Comparing our work with that of Seifan et al. (2010) in Hawaii shows that even within the same species, nocturnal and diurnal foraging can be drastically different. This fact further emphasizes the problem with averaging FM values without acknowledging potential variation within a species (Bolnick et al., 2003). In addition, the knowledge that P. laticauda behaves differently in different environments could have conservation implications in locations where it has invaded. Our study was conducted in P. laticauda's invasive range and most of the previous work on this species has been outside its native range as well. Thus, it would be interesting to not only assess behavioral variation among invasion sites, but also between invaded and native habitats where natural predators and competitors have coevolved with P. laticauda (Cure et al., 2012; Pickholtz et al., 2018). The P. laticauda populations on Mo'orea exhibit more interindividual variation in their FMs than those populations studied in Hawaii. On Mo'orea, P. laticauda lacks any closely related competitors and presumably has little to no competition while foraging diurnally. However, on Hawaii two other day geckos coexist with P. laticauda (McKeown, 1996; Kraus, 2009). The markers of ecological release are possibly different between Hawaii and Mo'orea and warrant further consideration (Wolfe, 2002; Herrmann et al., 2020). As mentioned, broader taxonomic representation in gecko studies is sorely needed, including the need for both nocturnal and diurnal gecko studies to determine the possible correlation with sexual diergism. Future studies should strive to measure multiple behavioral metrics in addition to PTM and MPM because these additional metrics can capture unique variation that would otherwise be masked, as shown by our study. More FM studies that look at multiple potential explanatory variables are also needed because many studies, even those that examine “classic examples” of extreme AF/SW (such as Aspidoscelis and Crotaphytus), often only consider one or two variables (Eifler and Eifler, 1998; Husak and Ackland, 2003; Higginson and Ruxton, 2015; Sales and Freire, 2015). Finally, we propose that researchers should compare interindividual and interpopulation variation in foraging behavior (Bolnick et al., 2003).

Conclusions.—

Phelsuma laticauda exhibits a SW strategy on the island of Mo'orea, yet exhibits more interindividual variation on Mo'orea than it does on Hawaii (Seifan et al., 2010). Females foraged more actively than males (at least, as reflected by the average duration of movements), challenging the notion that only nocturnal geckos exhibit sexual foraging diergism. Smaller, younger individuals make longer SM.Max than larger individuals, whereas larger, older adults tend to pause less between movements. Temperature increases foraging behavior, particularly head movements related to locating prey. In our study, date of observation greatly influences several behavioral variables. Although we did not have the data to determine what specific factors are responsible, we stress the importance of measuring factors that change from day to day for future work and of measuring behavior across days (Frankenberg, 1978; Werner et al., 2006). Studies examining foraging behavior can reveal the ecological and evolutionary role an organism plays in its environment, thereby providing useful information for studying species interactions, population dynamics, and species diversity, areas of ever-increasing importance in the face of ongoing global climate change (Shochat, 2004; Harmon and Barton, 2013; Thorne et al., 2015; Kokubun et al., 2018). Therefore, additional studies on foraging behavior, for any taxa, are warranted as invasive species continue to spread and as environments become increasingly effected by climate change.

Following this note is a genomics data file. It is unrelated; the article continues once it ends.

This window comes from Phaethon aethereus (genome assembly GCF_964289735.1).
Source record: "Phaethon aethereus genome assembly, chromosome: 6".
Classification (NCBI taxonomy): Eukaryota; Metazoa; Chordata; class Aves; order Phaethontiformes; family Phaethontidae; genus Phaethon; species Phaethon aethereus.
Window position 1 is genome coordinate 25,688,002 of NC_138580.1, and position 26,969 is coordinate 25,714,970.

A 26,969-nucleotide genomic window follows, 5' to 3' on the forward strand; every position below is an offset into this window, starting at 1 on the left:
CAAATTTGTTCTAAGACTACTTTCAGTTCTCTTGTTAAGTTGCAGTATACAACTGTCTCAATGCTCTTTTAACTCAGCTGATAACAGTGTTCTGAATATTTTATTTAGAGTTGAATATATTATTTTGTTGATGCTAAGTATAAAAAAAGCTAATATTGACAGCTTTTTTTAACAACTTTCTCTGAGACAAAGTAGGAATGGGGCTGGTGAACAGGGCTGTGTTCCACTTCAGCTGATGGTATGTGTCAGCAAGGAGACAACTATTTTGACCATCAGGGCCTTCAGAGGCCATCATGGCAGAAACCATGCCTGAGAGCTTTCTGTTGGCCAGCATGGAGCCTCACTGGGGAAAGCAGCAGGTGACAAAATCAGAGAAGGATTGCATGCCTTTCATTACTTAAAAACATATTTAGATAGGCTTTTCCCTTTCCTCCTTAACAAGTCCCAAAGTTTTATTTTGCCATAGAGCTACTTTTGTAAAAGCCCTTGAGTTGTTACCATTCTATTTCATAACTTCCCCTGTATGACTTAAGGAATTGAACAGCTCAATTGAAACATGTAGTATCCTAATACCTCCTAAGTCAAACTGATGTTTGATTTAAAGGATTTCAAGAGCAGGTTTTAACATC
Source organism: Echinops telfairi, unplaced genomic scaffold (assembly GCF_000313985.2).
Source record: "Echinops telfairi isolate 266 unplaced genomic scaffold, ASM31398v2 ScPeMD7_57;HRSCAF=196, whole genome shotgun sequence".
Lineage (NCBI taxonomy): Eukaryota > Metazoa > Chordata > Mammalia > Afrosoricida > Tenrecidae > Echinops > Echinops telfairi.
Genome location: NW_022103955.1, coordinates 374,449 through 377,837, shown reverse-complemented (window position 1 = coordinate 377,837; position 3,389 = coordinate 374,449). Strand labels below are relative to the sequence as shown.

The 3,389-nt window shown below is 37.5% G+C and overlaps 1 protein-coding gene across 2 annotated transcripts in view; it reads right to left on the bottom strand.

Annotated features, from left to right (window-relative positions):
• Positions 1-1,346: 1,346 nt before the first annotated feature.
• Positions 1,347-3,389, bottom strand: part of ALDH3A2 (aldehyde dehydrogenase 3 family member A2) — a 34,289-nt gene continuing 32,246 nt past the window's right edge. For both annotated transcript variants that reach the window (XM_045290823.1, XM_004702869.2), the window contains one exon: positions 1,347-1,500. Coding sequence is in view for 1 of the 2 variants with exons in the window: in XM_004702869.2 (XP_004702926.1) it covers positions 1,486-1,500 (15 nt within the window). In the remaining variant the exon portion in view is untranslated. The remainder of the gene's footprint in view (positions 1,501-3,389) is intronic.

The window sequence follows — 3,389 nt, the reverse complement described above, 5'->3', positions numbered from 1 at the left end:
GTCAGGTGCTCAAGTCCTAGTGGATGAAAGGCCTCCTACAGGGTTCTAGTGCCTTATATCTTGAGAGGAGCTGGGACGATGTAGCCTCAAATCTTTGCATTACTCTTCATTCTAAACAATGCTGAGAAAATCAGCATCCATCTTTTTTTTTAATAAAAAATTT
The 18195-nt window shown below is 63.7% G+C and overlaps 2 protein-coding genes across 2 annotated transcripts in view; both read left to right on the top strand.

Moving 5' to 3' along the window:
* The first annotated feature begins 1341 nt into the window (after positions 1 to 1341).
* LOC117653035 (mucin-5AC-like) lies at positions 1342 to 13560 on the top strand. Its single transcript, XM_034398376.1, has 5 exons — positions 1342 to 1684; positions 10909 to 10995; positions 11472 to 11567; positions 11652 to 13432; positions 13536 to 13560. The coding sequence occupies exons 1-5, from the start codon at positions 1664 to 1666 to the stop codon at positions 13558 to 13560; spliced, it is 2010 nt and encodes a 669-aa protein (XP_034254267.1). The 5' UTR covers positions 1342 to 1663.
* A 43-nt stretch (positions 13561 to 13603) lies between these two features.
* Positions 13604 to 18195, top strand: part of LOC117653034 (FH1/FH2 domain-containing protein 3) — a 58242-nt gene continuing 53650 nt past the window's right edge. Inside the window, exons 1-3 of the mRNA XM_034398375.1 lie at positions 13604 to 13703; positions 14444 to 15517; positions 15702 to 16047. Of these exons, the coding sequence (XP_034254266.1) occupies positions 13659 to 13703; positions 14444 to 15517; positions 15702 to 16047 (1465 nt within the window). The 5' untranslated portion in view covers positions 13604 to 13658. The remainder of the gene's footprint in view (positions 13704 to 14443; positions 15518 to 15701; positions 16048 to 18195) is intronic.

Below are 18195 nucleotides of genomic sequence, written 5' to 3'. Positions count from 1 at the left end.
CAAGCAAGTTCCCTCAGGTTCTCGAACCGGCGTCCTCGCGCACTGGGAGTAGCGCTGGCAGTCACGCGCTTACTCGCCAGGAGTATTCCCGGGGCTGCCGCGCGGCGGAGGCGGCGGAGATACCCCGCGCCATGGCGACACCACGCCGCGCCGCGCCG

This work was carried out and supported by the facilities of the UC Berkeley Richard B. Gump South Pacific Research Station and overseen by UC Berkeley professors and graduate student instructors. We thank professors I. Duijnstee, C. Looy, S. Carlson, and V. Resh and graduate student instructors J. LaChance and R. Kircholtes for their guidance and feedback during data collection at Gump Station. We also thank field assistants N. Sirison, S. Dowd, K. Tuitavuki, the Gump Station Staff, and the rest of the Mo'orea 2018 class for their invaluable support and assistance. Thank you to the Rosenblum lab for reviewing an early draft of this manuscript and for helpful comments and suggestions. All handling and tagging methods of geckos were approved under UC Berkeley institutional animal care and use protocol AUP-2018-04-11006, and all individuals were released at the initial site of capture.

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Supplementary data associated with this article can be found online at http://dx.doi.org/10.1670/21-030.S1.

Supplementary data